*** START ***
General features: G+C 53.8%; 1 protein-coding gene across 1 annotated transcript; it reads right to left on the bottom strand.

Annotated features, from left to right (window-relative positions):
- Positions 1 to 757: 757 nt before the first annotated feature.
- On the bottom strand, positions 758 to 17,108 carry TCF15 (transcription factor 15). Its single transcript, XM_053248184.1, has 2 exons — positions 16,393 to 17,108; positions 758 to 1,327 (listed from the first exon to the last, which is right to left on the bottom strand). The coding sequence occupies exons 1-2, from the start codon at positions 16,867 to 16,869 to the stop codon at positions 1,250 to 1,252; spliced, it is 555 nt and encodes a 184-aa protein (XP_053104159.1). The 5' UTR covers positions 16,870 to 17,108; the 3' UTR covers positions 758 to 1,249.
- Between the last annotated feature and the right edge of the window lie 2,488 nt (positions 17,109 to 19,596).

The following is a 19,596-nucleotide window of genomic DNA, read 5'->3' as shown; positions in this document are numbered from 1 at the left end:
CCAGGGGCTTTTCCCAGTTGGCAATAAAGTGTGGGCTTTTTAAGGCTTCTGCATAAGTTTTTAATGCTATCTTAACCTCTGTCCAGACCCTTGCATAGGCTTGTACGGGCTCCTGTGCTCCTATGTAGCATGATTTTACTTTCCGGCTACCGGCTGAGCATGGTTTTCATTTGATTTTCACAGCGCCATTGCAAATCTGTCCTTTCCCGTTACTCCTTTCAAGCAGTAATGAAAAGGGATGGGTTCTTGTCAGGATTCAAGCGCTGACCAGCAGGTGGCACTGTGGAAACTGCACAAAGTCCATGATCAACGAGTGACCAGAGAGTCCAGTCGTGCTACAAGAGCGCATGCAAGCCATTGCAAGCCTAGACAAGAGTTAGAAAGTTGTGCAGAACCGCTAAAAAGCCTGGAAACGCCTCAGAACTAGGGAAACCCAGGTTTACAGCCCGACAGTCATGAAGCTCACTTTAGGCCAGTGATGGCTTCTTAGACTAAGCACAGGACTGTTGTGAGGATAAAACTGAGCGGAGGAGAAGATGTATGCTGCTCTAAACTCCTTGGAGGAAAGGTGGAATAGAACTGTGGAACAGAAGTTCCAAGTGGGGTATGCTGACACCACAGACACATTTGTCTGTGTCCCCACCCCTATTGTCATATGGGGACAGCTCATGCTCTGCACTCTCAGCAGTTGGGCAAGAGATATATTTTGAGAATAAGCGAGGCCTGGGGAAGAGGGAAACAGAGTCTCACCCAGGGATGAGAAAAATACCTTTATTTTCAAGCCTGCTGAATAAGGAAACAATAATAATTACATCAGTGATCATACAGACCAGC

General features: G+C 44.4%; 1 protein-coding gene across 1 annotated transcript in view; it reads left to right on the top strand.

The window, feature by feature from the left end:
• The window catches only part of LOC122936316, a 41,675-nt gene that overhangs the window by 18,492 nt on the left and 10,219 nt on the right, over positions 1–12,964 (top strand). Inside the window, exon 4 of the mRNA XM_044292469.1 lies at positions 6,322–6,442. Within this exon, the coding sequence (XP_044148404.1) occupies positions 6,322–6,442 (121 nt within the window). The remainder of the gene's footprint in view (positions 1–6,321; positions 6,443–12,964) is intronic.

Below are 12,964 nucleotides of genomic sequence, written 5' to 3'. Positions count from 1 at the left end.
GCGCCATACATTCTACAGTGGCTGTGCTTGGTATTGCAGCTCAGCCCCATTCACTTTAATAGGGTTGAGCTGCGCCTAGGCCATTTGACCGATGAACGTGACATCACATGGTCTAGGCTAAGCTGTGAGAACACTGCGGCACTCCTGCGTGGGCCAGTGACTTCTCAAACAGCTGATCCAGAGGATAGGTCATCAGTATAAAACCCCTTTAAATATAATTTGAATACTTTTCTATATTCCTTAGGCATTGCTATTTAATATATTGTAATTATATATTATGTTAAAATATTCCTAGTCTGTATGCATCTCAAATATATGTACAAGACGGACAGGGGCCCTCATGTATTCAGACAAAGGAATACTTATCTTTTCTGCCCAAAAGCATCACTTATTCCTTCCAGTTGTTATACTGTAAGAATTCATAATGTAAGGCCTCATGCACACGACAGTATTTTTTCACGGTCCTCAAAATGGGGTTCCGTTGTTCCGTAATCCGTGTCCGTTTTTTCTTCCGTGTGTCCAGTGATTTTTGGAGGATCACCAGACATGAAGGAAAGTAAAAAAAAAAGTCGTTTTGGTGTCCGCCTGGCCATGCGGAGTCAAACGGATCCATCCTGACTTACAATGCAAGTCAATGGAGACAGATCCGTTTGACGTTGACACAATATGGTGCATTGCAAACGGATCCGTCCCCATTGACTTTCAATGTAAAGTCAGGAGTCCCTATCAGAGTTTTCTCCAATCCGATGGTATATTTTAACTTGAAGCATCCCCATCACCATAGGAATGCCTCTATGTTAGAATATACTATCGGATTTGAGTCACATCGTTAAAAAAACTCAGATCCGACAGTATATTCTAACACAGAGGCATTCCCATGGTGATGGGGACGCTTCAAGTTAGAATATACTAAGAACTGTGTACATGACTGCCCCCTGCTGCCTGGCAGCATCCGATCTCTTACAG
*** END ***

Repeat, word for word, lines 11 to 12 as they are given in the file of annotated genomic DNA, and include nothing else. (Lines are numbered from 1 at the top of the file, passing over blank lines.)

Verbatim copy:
Below are 12,964 nucleotides of genomic sequence, written 5' to 3'. Positions count from 1 at the left end.
GCGCCATACATTCTACAGTGGCTGTGCTTGGTATTGCAGCTCAGCCCCATTCACTTTAATAGGGTTGAGCTGCGCCTAGGCCATTTGACCGATGAACGTGACATCACATGGTCTAGGCTAAGCTGTGAGAACACTGCGGCACTCCTGCGTGGGCCAGTGACTTCTCAAACAGCTGATCCAGAGGATAGGTCATCAGTATAAAACCCCTTTAAATATAATTTGAATACTTTTCTATATTCCTTAGGCATTGCTATTTAATATATTGTAATTATATATTATGTTAAAATATTCCTAGTCTGTATGCATCTCAAATATATGTACAAGACGGACAGGGGCCCTCATGTATTCAGACAAAGGAATACTTATCTTTTCTGCCCAAAAGCATCACTTATTCCTTCCAGTTGTTATACTGTAAGAATTCATAATGTAAGGCCTCATGCACACGACAGTATTTTTTCACGGTCCTCAAAATGGGGTTCCGTTGTTCCGTAATCCGTGTCCGTTTTTTCTTCCGTGTGTCCAGTGATTTTTGGAGGATCACCAGACATGAAGGAAAGTAAAAAAAAAAGTCGTTTTGGTGTCCGCCTGGCCATGCGGAGTCAAACGGATCCATCCTGACTTACAATGCAAGTCAATGGAGACAGATCCGTTTGACGTTGACACAATATGGTGCATTGCAAACGGATCCGTCCCCATTGACTTTCAATGTAAAGTCAGGAGTCCCTATCAGAGTTTTCTCCAATCCGATGGTATATTTTAACTTGAAGCATCCCCATCACCATAGGAATGCCTCTATGTTAGAATATACTATCGGATTTGAGTCACATCGTTAAAAAAACTCAGATCCGACAGTATATTCTAACACAGAGGCATTCCCATGGTGATGGGGACGCTTCAAGTTAGAATATACTAAGAACTGTGTACATGACTGCCCCCTGCTGCCTGGCAGCATCCGATCTCTTACAG